Erica Synths Matrix Mixer: What is it?
Erica Synths’ Matrix Mixer is a step toward making modular synthesis a much more palatable proposition for many users, especially those who are put off constant re-patching.
Modular can feel paradoxically both limited and endlessly free, with the way modules are connected, patched and re-patched, attributes controlled by various other modules and the navigation that results in. It can be wonderfully experimental to design sound this way but it comes at the price of limitations in a repeat performance. Many tales exist of artists being too scared to strip down a patch in case they lose the mojo they just discovered.
The Matrix Mixer solves so much of this in a truly usable way. In essence, it is a very simple device. A sturdy metal chassis houses a number of inputs and outputs, all of which can be patched in any number of ways. Any input can be sent to any output, or multiple outputs, by simply activating the corresponding point on the matrix where they collide.
This in itself is very useful. Imagine being able to line up all of your sound sources and have any number (up to 16) of triggers, gates and volts per octave sources also patched. With a twist of a knob you can create any combination of these. Throw in various envelope generators, filters and effects and you soon build up a vast collection of possibilities, all without the need to pull a single cable. That’s what the Matrix Mixer does, and then some.
Erica Synths Matrix Mixer: Performance and verdict
On top of the unit are the patch points, spaced well so that 90-degree cables fit as well as straight-up options (something other modules could do better at). The centre is dominated by the matrix itself, which is illuminated; various LED strengths signifying intensity levels.
Round the back are two pairs of quarter-inch jacks, so you aren’t limited to modular here. You can include other instruments in your presets, as well as use this as an output device, which in turn could free up valuable hp in your main modular case.
Because yes, this machine has presets. 254 of them, easily saved and loaded from the top panel’s handful of controls. There are buttons for save, load and pattern selection, then two rotary knobs, whose function is to navigate the matrix, like an Etchasketch.
As much as the Matrix Mixer is kind of like the lovechild of a mixer and a mult, it offers yet more. Each matrix point can be attenuated at three different levels, with a press of the left knob (hence the led strengths) meaning even less need to head to individual modules to further shape and refine your patches. These can be used for anything and act kind of like VCAs, albeit a little basic.
These functions come together in far more than the sum of their parts. Moving these functions to the desktop will be, for many, a rather important factor and one that could encourage using modular for more projects than might have been the case without the Matrix Mixer. There’s no messing with cables, reach-through nests of wires to find what you are looking for and, as it sits on the desk, it is always to hand.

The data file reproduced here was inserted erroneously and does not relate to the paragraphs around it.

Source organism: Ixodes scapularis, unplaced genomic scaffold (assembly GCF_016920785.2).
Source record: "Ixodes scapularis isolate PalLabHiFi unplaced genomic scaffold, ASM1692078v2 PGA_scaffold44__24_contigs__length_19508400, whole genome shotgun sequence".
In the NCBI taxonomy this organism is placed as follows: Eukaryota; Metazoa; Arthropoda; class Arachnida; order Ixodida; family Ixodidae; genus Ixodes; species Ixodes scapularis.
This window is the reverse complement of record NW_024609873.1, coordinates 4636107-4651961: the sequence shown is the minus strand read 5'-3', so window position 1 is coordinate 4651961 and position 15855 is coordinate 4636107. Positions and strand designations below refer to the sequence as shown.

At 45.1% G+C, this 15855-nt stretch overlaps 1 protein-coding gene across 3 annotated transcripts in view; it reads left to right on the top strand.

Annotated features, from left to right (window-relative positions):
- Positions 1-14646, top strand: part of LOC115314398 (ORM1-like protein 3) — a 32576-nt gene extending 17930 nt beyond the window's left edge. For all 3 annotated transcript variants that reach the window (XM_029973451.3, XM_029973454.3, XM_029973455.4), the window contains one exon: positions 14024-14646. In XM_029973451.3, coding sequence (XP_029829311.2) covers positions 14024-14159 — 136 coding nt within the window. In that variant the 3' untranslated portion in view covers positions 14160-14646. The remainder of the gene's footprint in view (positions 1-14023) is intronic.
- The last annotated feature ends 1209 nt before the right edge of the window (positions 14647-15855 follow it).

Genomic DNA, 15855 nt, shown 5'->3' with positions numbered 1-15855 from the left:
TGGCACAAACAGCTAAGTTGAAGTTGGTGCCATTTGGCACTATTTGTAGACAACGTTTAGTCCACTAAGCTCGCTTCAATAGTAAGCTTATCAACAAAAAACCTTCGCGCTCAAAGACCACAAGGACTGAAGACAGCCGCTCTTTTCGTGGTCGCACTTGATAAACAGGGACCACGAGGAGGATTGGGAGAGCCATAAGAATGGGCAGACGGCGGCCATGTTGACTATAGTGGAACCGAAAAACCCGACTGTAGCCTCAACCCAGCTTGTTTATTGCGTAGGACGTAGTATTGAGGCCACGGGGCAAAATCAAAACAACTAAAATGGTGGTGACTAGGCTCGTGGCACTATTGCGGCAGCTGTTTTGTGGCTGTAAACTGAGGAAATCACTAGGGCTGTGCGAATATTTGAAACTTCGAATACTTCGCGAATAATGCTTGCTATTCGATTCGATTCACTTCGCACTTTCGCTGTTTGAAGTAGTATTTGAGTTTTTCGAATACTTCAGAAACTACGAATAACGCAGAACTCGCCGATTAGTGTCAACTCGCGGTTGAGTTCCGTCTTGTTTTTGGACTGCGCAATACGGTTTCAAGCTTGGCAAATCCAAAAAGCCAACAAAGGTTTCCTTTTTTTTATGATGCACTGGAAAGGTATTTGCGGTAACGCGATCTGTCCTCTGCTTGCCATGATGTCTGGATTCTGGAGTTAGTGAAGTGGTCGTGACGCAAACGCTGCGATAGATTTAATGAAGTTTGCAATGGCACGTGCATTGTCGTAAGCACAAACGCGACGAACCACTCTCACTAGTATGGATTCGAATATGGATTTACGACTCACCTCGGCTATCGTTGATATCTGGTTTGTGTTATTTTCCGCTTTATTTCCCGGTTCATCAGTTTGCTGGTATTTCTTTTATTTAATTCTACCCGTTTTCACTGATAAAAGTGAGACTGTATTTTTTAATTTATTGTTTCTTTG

• Erica Synths Syntrx
The price does get you, unsurprisingly, a very similar matrix mixer and at that price, you won’t really be shocked to hear that you also get a very nice synthesizer into the bargain. Complete with a semi-battered casing graphic, this is modelled to a very exacting specification.
• Arturia MatrixBrute
Similarly to the Syntrx, the Arturia behemoth employs a very familiar matrix system. Although most channels are prewired, there are some user slots, making this a versatile machine.
• Future Sound System MTX
(opens in new tab)For an in-case option the MTX is a more traditional pin-based matrix. It has no presets for its nine channels of I/O but still helps keep a case tidy and logical.
The added ability to communicate and patch devices other than modular is huge too. If you use a standalone synth or drum machine you can take feeds from them to incorporate easily into your music, making the Matrix Mixer a fantastic hub for the studio. An increasing number of standalone instruments now feature varying levels of cv I/O. Used with the Matrix Mixer these become immediately more useful.
Not only that but items like Arturia’s Keystep Pro and similar gain decent levels of enhancement. For example, the three melodic channels of I/O can be sent to multiple areas of a system. You retain the obvious uses but think about sending a modulation track to the mixer – that could be used to control 16 different attributes across a rig or multiple cases. One could be patched to a second row of 16, and so on, too.
This is, on the face of it, a fairly simple device but it opens a lot of doors for performance and makes the life of a less experimental modular synthesist much easier.
MusicRadar verdict: The Matrix Mixer offers an elegant solution to what many find a barrier to success with modular synths. The ability to recall variation and diversity in relationships between modules can take what’s often an experimental approach to something repeatable and logical.
Erica Synths Matrix Mixer: The web says
"Erica Synths’ Matrix Mixer could change the whole way you think about modular."
Sound on Sound (opens in new tab)
Erica Synths Matrix Mixer: Hands-on demos
Molten Music Technology
Synth Diy Guy
Erica Synths Matrix Mixer: Specifications
- I/O: 16 in and 16 out patch points. Matrix system from the Syntrx. Built in attenuators.
- CONTACT: Erica Synths (opens in new tab)